The following bulb evaluations were made after harvesting:
Tunic color: Graded from 1 to 9, where 9 represents dark-brown tunic. Firmness: Graded from 1 to 9, where higher numbers represent firmer bulbs. Mean bulb weight: Total bulb weight (g) within a plot divided by the total bulb number within the same plot. Globular bulbs: Bulbs were classified by shape as either globular (group 1) or flat (group 2). The percentage of globular bulbs was then calculated for each plot. Commercial grade bulbs: Bulbs from each plot were classified according to quality (Class I, Class II, Class III, Class IV and Class V) using the transverse diameter criteria specified by the Ministério da Agricultura Pecuária e Abastecimento: Class I (bulb diameter, 15-35 mm), Class II (35-50 mm), Class III (50-75 mm), Class IV (75-90 mm), and Class V (>90 mm). The percentages of commercial grade bulbs in classes II, III, and IV were then calculated. Total yield: The weight of the bulbs from each plot was corrected and expressed as kg per plot.
After evaluation, the bulbs were stored and vernalized (approximately three months) until the second planting was used to determine seed yield. The bulbs were transplanted in the field (bulb to seed phase) on April 30, 2015.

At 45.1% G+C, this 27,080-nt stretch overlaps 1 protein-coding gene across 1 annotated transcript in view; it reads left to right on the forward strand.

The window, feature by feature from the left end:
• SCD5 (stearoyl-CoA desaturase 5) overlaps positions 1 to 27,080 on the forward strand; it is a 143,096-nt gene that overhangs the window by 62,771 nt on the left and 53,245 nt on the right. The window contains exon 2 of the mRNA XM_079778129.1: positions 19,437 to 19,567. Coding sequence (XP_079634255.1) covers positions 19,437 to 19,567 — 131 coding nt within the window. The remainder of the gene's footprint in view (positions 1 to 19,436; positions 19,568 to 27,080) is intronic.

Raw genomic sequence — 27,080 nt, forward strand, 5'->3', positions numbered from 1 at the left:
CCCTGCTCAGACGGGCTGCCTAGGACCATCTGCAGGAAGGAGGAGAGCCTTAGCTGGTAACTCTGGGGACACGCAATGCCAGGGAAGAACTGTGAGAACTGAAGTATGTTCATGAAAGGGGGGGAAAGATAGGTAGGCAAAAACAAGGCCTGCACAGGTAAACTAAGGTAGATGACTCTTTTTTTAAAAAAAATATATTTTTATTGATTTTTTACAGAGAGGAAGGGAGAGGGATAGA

Seed yield was evaluated using the following characteristics:
General plant appearance: The general appearance of the plants was graded (1-9) at 30, 60, and 90 DAT (days after transplanting) based on the general stem height, stem diameter, and umbel size within a plot. Lower grades were assigned for lower values and higher grades for higher values. Stem vigor: Graded from 1 (low vigor) to 9 (high vigor). Umbel vigor: Graded from 1 (low vigor) to 9 (high vigor). Umbel number: Total number of umbels per plot right before seed harvesting. Flowering uniformity: The number of umbels with open flowers in each plot was graded weekly from 1 (least uniform) to 9 (most uniform). Fruit setting: graded from 1 (low setting) to 9 (high setting). Resistance to Alternaria: graded from 1 (least Alternaria porri severity) to 9 (greatest severity). Seed mass per umbel: mean mass (g) of seeds per umbel within a plot.